Abbotsford man shares memories of Japan

Mike Luzia was teaching in Japan when the devastating earthquake and tsunami struck a year ago.

Michael Luzia and his girlfriend Hui Wen Shi

Michael Luzia and his girlfriend Hui Wen Shi

It was difficult for Michael Luzia of Abbotsford to watch the TV news reports last Sunday, marking one year since the devastating earthquake and tsunami in Japan.

He had been there when it happened – and for months afterwards – and it was still so fresh in his mind. But it was important for him to acknowledge the anniversary.

“It’s not easy to go through again, but it’s something I wanted to do,” he said, adding that his family helped him cope with the strong emotions that emerged.

On March 11, 2011, Luzia was teaching English at a small school on the northeast island of Izushima – not far from Sendai, the city most devastated by the disaster – when the earthquake struck.

The school and all its occupants, including 28 students, were spared from the devastation of the tsunami that followed, due to its location on a high hill. But they soon experienced the consequences of Mother Nature’s wrath.

Many of the students lost parents and other relatives. Most lost their homes, including Luzia, who was living in a small apartment in Onagawa, about 50 km northwest of Sendai.

His girlfriend, Hui Wen Shi of China, was in the apartment when the earthquake struck and barely escaped with her life, fleeing to high ground when the ocean flooded into the town.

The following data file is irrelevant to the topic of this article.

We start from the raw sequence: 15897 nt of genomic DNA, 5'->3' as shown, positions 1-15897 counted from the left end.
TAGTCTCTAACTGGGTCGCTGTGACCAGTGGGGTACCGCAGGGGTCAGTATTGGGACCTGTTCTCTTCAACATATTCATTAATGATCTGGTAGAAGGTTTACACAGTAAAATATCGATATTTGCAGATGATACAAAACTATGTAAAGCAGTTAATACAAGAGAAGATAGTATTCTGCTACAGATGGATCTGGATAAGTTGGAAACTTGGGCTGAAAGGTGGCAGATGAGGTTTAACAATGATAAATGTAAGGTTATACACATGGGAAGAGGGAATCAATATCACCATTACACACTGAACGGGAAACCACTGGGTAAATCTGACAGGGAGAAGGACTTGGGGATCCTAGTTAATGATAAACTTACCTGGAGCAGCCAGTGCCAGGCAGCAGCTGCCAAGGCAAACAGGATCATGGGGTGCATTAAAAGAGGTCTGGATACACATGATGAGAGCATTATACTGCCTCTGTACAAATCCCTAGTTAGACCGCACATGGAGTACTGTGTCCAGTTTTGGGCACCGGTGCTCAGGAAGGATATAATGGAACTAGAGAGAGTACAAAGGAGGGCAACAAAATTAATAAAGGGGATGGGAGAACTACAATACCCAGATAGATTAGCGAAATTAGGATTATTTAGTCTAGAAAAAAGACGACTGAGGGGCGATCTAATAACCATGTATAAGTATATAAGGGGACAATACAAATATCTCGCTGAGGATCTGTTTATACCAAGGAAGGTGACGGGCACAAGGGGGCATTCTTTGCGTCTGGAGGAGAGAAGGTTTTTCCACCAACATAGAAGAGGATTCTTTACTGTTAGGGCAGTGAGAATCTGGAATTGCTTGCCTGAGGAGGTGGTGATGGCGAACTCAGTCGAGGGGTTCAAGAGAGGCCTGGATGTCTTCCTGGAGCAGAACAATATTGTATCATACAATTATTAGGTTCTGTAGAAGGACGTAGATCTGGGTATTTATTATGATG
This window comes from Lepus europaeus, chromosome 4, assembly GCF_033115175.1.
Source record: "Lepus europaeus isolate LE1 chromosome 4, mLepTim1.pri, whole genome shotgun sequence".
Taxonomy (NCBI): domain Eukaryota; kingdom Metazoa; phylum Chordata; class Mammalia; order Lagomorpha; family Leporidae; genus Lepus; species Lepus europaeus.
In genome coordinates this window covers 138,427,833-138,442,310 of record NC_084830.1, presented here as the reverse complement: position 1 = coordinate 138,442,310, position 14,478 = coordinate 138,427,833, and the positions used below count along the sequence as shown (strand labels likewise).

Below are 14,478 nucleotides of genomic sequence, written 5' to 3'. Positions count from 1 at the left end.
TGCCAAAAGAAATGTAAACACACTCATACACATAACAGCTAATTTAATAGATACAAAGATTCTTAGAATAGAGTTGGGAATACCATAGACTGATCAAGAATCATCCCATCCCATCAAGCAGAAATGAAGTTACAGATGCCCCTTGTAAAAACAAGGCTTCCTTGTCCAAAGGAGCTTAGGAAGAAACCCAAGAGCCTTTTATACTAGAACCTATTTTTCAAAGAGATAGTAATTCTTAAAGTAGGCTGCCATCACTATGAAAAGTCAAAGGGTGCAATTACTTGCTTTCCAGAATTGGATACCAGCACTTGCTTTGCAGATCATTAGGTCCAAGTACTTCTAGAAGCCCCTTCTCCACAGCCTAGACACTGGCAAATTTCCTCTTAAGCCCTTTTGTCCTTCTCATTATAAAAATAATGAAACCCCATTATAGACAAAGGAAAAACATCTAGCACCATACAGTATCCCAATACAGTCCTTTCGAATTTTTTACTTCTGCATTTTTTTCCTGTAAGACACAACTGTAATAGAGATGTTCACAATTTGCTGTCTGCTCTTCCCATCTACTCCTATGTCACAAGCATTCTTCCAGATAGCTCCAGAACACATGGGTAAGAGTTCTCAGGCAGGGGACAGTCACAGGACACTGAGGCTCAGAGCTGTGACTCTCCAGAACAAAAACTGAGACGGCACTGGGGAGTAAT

It took Luzia about two weeks to be able to return to his home in Abbotsford, and he did so with the intention of going back to Japan, after raising awareness and funds for the relief efforts.

Luzia returned to Japan at the end of April and spent the next four months there, completing his teaching contract at three schools in Onagawa with students ages six to 15. He said it was difficult to go back to such devastation, with many families having moved to other areas because their towns had been decimated.

Luzia was touched by the strength of the people, who believe that it’s not proper to talk about their difficulties.

“What I noticed most is that Japanese people don’t ask for help.”

He was instructed not to discuss the tragedy with his students, but one young boy opened up to him after class one day, telling Luzia how he was having difficulty coping with the death of his grandmother.

“I told him it was OK to talk about it,” Luzia said.

While there, Luzia arranged for a group of school principals to meet and come up with a list of items they needed. He then ensured that money raised in Abbotsford and three other B.C. communities – Steveston, Esquimalt and Nelson – went towards those things, including survival items such as life-jackets and canvas tents, as well as a range of school supplies.

Luzia completed his teaching contract at the end of August, and has been back in Abbotsford ever since. Hui Wen Shi joined him when he was in Japan, and visited him in Canada for two months late last year.

Luzia is now completing language studies at University of the Fraser Valley – he is adding Chinese and Korean to his repertoire – and hopes to join his girlfriend in China in the fall. He would like to return to teaching, although he’s not sure where.

But Japan, and its people, will remain close to his heart.

“They are the strongest people I’ve ever met,” he said.